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The Scientific Revolution Reshapes the World: Nicolaus Copernicus.

Born in Thorn, Prussia (now Torun, Poland) in 1473, Nicolaus Copernicus received a wide-ranging education in the expectation that he would become a church official. He studied classics and mathematics at Krak- w, law and astronomy at Bologna, and law, Greek, and medicine at Padua, before receiving his doctorate in canon law from the University of Ferrara in 1503.

Though he never took holy orders, Copernicus was appointed canon of the Frauenburg Cathedral in 1497 by his uncle, the bishop of Ermeland. After a leave of absence to pursue studies in Italy and teach mathematics at Rome, he returned to become his uncle's physician and secretary from 1506 to 1512. Resuming his duties as canon at Frauenburg, Copernicus served principally as an adviser on legal and political affairs, publishing a work on currency reform in 1522.

Beginning at Padua in 1497, Copernicus took up an interest in astronomy. At least partly in response to issues of calendar reform raised at the Lateran Council of 1512--17, he began to think about a reform of cosmology. He produced an initial sketch (Commentariolus) in 1514, suggesting the need to reject Ptolemy's Earth-centered theory with a new, Sun-centered system. Urged by friends to develop and publish his ideas, Copernicus completed his iconoclastic work De revolutionibus orbium coelestium (On the Revolutions of the Heavenly Spheres) in 1543, shortly before his death.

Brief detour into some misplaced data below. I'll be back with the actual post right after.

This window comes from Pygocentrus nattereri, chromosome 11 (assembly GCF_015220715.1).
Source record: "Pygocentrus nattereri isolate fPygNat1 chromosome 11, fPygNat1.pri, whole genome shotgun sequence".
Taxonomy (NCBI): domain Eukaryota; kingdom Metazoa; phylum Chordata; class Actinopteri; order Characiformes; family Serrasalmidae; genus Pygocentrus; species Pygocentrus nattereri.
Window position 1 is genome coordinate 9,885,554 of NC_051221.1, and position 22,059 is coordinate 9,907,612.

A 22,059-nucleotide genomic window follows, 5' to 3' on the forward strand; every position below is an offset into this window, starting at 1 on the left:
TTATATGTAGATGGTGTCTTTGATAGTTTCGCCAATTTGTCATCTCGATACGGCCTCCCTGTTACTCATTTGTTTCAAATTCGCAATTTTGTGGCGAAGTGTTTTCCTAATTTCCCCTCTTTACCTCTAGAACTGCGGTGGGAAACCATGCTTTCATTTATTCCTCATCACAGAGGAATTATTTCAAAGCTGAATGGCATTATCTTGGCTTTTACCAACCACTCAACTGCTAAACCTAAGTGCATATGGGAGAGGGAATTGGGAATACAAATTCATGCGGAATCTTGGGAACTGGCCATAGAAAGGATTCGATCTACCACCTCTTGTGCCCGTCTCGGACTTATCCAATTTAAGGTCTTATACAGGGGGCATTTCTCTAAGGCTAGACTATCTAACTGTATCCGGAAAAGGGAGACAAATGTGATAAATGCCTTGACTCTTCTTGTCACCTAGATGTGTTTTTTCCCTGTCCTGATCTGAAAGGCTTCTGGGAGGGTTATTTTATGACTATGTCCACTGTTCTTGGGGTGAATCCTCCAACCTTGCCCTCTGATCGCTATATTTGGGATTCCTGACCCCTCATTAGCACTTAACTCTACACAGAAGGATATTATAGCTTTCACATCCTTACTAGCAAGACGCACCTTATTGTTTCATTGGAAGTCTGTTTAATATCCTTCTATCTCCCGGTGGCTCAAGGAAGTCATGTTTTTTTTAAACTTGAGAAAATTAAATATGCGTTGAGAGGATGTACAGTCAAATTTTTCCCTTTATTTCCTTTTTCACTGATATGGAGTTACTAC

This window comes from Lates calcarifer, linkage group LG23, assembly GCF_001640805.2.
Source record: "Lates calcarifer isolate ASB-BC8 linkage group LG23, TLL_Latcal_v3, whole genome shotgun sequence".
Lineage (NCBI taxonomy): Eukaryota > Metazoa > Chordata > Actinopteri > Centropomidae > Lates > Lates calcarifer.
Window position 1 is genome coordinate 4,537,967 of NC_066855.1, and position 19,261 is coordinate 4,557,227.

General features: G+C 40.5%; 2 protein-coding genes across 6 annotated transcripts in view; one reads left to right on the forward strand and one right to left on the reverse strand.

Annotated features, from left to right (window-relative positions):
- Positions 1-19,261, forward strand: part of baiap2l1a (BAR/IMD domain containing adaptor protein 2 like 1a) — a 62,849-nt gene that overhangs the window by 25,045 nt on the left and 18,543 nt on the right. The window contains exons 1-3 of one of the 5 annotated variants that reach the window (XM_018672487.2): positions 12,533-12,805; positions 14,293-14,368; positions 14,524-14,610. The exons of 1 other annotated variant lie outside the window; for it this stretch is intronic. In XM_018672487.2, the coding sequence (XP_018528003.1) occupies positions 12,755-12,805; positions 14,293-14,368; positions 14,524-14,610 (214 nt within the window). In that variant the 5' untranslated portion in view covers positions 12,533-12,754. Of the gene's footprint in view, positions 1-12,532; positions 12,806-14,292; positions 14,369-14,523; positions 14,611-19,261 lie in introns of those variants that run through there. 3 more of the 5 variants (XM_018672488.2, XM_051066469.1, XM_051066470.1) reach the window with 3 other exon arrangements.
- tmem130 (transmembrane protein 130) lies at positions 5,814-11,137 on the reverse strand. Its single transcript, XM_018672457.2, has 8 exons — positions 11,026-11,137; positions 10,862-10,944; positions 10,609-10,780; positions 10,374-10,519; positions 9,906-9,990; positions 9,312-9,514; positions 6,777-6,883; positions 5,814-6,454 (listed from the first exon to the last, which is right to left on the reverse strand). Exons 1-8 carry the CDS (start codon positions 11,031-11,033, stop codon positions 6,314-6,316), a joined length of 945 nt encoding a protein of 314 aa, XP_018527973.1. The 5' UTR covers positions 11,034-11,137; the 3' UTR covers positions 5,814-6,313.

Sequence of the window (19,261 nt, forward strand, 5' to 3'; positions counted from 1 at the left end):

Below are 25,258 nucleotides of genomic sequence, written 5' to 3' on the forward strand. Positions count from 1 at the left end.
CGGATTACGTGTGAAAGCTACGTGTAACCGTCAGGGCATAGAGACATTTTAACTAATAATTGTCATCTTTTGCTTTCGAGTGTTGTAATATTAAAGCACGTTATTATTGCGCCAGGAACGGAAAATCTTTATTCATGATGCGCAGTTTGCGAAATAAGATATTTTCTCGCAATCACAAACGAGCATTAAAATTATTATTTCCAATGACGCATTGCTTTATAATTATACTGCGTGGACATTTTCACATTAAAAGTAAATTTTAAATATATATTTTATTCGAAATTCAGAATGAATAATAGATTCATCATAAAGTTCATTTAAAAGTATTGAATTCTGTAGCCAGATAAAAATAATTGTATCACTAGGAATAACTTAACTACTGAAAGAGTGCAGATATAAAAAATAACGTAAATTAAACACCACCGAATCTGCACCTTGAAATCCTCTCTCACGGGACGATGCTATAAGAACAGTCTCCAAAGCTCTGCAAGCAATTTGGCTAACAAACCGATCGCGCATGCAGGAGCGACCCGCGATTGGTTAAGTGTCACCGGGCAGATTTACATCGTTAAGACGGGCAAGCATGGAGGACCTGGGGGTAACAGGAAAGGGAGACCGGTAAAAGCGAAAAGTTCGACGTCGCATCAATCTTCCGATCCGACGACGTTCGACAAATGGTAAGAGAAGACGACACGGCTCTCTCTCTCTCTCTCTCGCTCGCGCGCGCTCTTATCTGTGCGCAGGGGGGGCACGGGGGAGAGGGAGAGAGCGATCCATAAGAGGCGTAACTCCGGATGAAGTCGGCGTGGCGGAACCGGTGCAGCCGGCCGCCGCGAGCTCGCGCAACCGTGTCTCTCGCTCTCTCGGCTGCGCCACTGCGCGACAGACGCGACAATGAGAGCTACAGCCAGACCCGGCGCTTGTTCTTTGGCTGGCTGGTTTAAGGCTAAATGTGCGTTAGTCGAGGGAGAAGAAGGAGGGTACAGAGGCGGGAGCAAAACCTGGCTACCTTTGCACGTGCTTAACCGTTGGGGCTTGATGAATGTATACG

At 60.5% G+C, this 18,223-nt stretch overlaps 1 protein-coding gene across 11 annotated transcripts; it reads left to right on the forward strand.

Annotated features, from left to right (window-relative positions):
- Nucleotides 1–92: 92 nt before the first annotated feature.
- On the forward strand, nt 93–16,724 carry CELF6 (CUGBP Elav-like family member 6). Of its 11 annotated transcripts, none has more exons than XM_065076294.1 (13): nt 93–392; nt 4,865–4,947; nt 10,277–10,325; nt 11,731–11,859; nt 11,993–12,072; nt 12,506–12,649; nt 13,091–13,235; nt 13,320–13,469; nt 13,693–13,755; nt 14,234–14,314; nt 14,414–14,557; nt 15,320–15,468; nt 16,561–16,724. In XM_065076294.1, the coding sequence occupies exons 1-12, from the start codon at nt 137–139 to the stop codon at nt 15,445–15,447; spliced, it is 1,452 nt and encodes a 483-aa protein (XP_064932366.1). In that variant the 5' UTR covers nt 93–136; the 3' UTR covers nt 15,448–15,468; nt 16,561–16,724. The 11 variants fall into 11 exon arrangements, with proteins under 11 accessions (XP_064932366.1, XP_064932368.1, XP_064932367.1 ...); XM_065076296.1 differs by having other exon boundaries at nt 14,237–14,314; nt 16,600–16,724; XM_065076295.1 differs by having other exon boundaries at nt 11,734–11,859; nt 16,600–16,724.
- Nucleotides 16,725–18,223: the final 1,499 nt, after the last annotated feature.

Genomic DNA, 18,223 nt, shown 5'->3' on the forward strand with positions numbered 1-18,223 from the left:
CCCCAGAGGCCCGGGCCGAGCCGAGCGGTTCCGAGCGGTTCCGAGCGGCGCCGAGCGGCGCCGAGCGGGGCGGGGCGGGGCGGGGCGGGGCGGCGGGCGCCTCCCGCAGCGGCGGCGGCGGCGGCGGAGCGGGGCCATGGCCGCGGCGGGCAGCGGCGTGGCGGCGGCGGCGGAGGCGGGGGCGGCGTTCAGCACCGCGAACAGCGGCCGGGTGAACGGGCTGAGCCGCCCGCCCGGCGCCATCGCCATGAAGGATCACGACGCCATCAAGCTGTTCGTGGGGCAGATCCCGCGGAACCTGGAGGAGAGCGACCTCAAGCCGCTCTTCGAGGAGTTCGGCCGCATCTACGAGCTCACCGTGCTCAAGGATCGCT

Though Copernicus clearly believed in the reality of a Sun-centered solar system, he was careful to follow astronomical conventions in emphasizing that this model was merely a hypothetical construct. His friend Andreas Osiander added a prefatory note reinforcing its claim as a hypothetical proposition, to protect the work from hostile criticisms stemming from its apparent inconsistency with both Aristotelian natural philosophy and a literalist interpretation of scripture. The Gregorian calendar reform of 1582 was based on astronomical tables derived from Copernican theory. Nonetheless, as a result of Galileo's aggressive insistence on the physical reality of the Copernican system, De revolutionibus was placed on the index of prohibited books in 1616.

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Title Annotation:biographical details of the 16th-century Prussian/Polish astronomer
Publication:World and I
Date:Apr 1, 1999
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